The role of social entrepreneurship in solving Africa’s challenges


The role of social entrepreneurship in solving Africa’s challenges


By Wendy Luhabe | Social entrepreneur, champion of women’s economic empowerment

Many of Africa’s chronic challenges have historically been addressed with aid. With the rise of technology and social entrepreneurship, however, the time has come for us to take responsibility for solving our own problems.

Many of Africa’s challenges can be turned into opportunities with the help of social enterprises. In fact, in the last few years we have seen a number of social enterprises doing just that. They are using market disruption and innovation to create opportunities in health, education, financial inclusion, mobile savings and economic empowerment of women, among others.

Young people across the continent are creating their own future using the power of social entrepreneurship. And to make the most out of this power, I believe we need to channel it into three key areas: ethical leadership, education and technology.

Creating ethical leaders

One of Africa’s main challenges has been poor leadership and corruption. Social entrepreneurship is creating a new generation of ethical leaders who are passionate and committed to transforming their communities and building new economies. These leaders recognize that it’s their responsibility to find solutions, not the government’s. Social entrepreneurship is transferring the power back into people’s hands and is transforming regular citizens into the kind of leaders our continent needs.  

Disrupting education

Social entrepreneurship gives young people the ability to become excellent problem solvers. In less that 6000 days, Africa will have one billion young people looking for employment and we don’t have the luxury of time to equip them with skills needed for gainful employment. By educating 3 million young people to become problem solvers, we can provide solutions to Africa’s challenges with water and energy provision, agricultural prospects, artificial intelligence etc. The only challenge is to give these young people the kind of education that provides actual skills, not just knowledge. As a continent, we should focus on vocational skills to enable young people to start their own social enterprises.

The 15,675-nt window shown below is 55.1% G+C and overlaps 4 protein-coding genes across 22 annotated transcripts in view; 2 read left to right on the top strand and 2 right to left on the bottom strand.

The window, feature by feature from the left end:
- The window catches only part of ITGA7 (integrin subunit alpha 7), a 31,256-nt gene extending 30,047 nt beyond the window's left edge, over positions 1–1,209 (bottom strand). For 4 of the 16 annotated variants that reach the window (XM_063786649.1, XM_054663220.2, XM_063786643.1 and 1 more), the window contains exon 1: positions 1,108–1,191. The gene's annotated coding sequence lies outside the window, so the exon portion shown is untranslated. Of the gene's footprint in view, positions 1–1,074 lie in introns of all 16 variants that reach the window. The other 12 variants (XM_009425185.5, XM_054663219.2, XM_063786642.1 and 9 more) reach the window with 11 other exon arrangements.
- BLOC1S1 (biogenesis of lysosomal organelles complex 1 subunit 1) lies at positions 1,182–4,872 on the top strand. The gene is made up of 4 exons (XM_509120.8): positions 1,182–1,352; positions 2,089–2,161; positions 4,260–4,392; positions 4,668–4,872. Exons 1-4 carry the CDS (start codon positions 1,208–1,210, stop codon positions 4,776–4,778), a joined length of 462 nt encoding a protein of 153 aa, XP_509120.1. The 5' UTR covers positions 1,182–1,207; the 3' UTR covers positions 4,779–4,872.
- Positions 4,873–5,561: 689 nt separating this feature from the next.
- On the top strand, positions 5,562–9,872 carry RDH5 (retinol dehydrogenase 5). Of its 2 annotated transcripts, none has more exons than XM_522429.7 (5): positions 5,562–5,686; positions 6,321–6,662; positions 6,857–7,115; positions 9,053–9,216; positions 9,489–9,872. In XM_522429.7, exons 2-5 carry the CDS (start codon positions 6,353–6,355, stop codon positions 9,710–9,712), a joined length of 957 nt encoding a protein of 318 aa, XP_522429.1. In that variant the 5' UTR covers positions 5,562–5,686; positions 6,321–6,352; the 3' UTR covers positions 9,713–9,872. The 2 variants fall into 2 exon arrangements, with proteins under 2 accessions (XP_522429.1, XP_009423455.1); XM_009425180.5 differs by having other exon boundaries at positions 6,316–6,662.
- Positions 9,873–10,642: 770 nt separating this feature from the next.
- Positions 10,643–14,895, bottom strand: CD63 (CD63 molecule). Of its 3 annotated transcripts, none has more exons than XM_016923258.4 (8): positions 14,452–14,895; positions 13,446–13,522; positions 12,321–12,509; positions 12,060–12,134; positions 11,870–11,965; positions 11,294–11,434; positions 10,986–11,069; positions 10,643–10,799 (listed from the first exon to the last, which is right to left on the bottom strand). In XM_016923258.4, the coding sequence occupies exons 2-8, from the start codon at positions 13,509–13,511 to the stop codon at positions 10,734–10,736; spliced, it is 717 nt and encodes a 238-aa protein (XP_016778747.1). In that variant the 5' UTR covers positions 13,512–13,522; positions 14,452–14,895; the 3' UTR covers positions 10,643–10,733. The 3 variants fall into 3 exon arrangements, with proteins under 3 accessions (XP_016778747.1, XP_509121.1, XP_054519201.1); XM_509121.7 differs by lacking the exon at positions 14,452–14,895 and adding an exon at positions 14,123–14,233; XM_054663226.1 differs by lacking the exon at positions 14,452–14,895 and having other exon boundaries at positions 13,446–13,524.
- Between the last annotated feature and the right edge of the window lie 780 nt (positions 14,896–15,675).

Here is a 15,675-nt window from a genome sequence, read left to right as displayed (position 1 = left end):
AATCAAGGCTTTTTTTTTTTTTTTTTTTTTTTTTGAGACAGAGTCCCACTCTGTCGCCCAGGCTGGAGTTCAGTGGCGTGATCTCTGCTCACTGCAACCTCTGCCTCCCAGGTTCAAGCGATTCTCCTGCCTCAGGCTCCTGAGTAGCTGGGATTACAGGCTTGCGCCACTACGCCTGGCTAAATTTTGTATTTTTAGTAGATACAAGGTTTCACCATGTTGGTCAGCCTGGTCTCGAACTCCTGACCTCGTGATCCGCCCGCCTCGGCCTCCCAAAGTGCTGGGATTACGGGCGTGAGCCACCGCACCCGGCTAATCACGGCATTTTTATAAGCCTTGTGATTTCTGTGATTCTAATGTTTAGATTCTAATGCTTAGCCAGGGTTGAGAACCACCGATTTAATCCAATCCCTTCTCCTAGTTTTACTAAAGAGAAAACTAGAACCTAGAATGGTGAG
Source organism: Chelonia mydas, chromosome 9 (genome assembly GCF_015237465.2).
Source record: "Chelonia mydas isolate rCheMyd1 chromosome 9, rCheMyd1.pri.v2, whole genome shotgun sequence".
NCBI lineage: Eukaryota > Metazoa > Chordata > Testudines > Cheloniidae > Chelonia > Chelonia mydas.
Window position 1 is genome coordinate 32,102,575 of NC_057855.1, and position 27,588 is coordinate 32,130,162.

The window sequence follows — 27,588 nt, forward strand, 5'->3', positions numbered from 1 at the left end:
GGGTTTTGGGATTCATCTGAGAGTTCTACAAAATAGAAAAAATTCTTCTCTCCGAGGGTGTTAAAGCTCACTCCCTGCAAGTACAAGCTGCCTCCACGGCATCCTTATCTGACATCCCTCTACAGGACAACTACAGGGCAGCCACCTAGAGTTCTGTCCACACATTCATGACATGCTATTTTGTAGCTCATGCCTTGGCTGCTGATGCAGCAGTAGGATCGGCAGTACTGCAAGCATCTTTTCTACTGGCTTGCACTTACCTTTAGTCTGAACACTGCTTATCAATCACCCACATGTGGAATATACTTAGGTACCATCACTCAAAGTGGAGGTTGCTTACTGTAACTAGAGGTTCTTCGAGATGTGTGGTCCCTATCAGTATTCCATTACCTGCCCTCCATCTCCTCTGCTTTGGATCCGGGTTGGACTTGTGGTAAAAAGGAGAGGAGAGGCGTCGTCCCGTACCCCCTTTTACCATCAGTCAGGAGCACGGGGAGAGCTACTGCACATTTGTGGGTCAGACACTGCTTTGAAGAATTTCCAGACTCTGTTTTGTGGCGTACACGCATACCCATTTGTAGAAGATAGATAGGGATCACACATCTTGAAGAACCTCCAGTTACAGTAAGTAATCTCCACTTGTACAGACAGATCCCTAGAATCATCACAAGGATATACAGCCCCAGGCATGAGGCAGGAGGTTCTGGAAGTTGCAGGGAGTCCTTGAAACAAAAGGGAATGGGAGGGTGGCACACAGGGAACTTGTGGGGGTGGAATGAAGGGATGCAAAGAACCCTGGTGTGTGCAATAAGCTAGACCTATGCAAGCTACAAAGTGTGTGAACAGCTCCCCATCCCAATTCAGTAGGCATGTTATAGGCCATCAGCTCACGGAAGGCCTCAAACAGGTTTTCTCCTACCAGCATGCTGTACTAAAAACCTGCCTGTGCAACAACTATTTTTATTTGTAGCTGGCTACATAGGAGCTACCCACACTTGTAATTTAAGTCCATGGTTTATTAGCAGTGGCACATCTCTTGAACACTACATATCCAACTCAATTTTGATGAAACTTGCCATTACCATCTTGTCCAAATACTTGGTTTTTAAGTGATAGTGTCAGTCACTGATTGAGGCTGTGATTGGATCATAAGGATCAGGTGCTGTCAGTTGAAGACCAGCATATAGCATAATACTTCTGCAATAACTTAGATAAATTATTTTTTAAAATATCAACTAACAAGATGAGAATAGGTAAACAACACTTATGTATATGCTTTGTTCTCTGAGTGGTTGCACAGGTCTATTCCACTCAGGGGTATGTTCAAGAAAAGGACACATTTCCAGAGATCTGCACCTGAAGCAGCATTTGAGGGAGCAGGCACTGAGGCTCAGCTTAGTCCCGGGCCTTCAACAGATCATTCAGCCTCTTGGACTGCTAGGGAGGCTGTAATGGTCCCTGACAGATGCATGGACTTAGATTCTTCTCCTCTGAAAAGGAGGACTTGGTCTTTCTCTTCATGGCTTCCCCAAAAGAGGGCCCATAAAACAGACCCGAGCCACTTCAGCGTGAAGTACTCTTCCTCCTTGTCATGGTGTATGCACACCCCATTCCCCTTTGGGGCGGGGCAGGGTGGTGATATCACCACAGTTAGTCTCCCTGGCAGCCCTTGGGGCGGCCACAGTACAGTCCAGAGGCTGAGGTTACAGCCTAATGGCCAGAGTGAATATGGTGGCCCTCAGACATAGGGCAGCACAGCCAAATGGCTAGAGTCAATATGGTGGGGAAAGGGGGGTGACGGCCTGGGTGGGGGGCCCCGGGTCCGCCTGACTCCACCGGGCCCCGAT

Technological advancements

Twenty-five years ago, when mobile telephony was launched in Africa, we successfully achieved a quantum leap in communications. Africa multiplied its 2 million landlines in the early 90’s to more than 600 million mobile lines today, enabling access for rural and urban people alike. This capability has opened up markets for people who were previously excluded from the marketplace. Technology provides us with tools to extend the access to opportunities and to have a seat at the table. Social entrepreneurship is able to bring and encourage these technological advancements to the continent.

The world is a different place today than it was when I was growing up on the continent. Many of the industries we know today will not exist in the future, at least not as the monopolies we have become accustomed to. Young people are not as easily captured by consumption as our generation was. As traditional services become unaffordable, shared economy is gaining traction. Even though these developments have both advantages and challenges, at the very least they are leveling the playing field between nations, economies and generations.

As the world is rapidly changing, it is our duty to equip young people to find meaning, live purposefully and solve the most pressing issues of today and tomorrow. And what better way to do that than by harnessing the power of social entrepreneurship?

Wendy Luhabe


Wendy Luhabe is a social entrepreneur with a focus on women’s economic empowerment. She has chaired and served on a number of diverse boards in South Africa and overseas, including becoming the founding chair of South Africa’s International Marketing Council founded by President Mbeki. She is also the author of Defining Moments.

You can follow her on Twitter and LinkedIn.